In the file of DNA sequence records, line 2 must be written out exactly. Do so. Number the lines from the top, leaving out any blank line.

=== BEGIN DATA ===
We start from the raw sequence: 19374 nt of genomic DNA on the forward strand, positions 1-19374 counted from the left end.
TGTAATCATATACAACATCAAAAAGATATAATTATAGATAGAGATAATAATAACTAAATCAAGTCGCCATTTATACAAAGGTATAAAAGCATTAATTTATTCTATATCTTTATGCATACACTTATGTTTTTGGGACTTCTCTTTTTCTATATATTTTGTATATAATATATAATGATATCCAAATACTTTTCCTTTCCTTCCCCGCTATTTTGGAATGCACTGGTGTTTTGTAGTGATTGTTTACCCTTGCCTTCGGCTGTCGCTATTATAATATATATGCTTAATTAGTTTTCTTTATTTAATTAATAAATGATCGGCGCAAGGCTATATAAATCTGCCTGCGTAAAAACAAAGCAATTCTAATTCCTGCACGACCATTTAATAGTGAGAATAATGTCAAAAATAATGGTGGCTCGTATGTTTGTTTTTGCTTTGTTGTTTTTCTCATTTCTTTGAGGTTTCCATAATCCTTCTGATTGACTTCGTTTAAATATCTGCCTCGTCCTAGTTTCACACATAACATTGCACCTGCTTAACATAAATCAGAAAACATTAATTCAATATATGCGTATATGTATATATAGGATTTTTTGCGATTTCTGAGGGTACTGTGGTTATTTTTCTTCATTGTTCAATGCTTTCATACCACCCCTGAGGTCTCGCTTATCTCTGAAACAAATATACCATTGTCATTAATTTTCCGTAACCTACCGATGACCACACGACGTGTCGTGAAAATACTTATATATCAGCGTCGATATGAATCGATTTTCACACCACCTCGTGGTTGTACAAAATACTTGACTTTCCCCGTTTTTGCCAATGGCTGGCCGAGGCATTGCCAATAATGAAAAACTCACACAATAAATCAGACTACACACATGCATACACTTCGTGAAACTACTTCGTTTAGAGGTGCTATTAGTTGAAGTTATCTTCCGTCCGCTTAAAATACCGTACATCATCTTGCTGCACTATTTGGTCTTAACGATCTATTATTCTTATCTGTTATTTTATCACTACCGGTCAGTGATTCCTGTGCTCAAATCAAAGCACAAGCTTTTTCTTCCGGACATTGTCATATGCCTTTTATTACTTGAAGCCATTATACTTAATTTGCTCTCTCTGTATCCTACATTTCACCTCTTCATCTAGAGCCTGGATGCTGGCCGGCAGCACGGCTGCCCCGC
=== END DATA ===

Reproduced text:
TGTAATCATATACAACATCAAAAAGATATAATTATAGATAGAGATAATAATAACTAAATCAAGTCGCCATTTATACAAAGGTATAAAAGCATTAATTTATTCTATATCTTTATGCATACACTTATGTTTTTGGGACTTCTCTTTTTCTATATATTTTGTATATAATATATAATGATATCCAAATACTTTTCCTTTCCTTCCCCGCTATTTTGGAATGCACTGGTGTTTTGTAGTGATTGTTTACCCTTGCCTTCGGCTGTCGCTATTATAATATATATGCTTAATTAGTTTTCTTTATTTAATTAATAAATGATCGGCGCAAGGCTATATAAATCTGCCTGCGTAAAAACAAAGCAATTCTAATTCCTGCACGACCATTTAATAGTGAGAATAATGTCAAAAATAATGGTGGCTCGTATGTTTGTTTTTGCTTTGTTGTTTTTCTCATTTCTTTGAGGTTTCCATAATCCTTCTGATTGACTTCGTTTAAATATCTGCCTCGTCCTAGTTTCACACATAACATTGCACCTGCTTAACATAAATCAGAAAACATTAATTCAATATATGCGTATATGTATATATAGGATTTTTTGCGATTTCTGAGGGTACTGTGGTTATTTTTCTTCATTGTTCAATGCTTTCATACCACCCCTGAGGTCTCGCTTATCTCTGAAACAAATATACCATTGTCATTAATTTTCCGTAACCTACCGATGACCACACGACGTGTCGTGAAAATACTTATATATCAGCGTCGATATGAATCGATTTTCACACCACCTCGTGGTTGTACAAAATACTTGACTTTCCCCGTTTTTGCCAATGGCTGGCCGAGGCATTGCCAATAATGAAAAACTCACACAATAAATCAGACTACACACATGCATACACTTCGTGAAACTACTTCGTTTAGAGGTGCTATTAGTTGAAGTTATCTTCCGTCCGCTTAAAATACCGTACATCATCTTGCTGCACTATTTGGTCTTAACGATCTATTATTCTTATCTGTTATTTTATCACTACCGGTCAGTGATTCCTGTGCTCAAATCAAAGCACAAGCTTTTTCTTCCGGACATTGTCATATGCCTTTTATTACTTGAAGCCATTATACTTAATTTGCTCTCTCTGTATCCTACATTTCACCTCTTCATCTAGAGCCTGGATGCTGGCCGGCAGCACGGCTGCCCCGC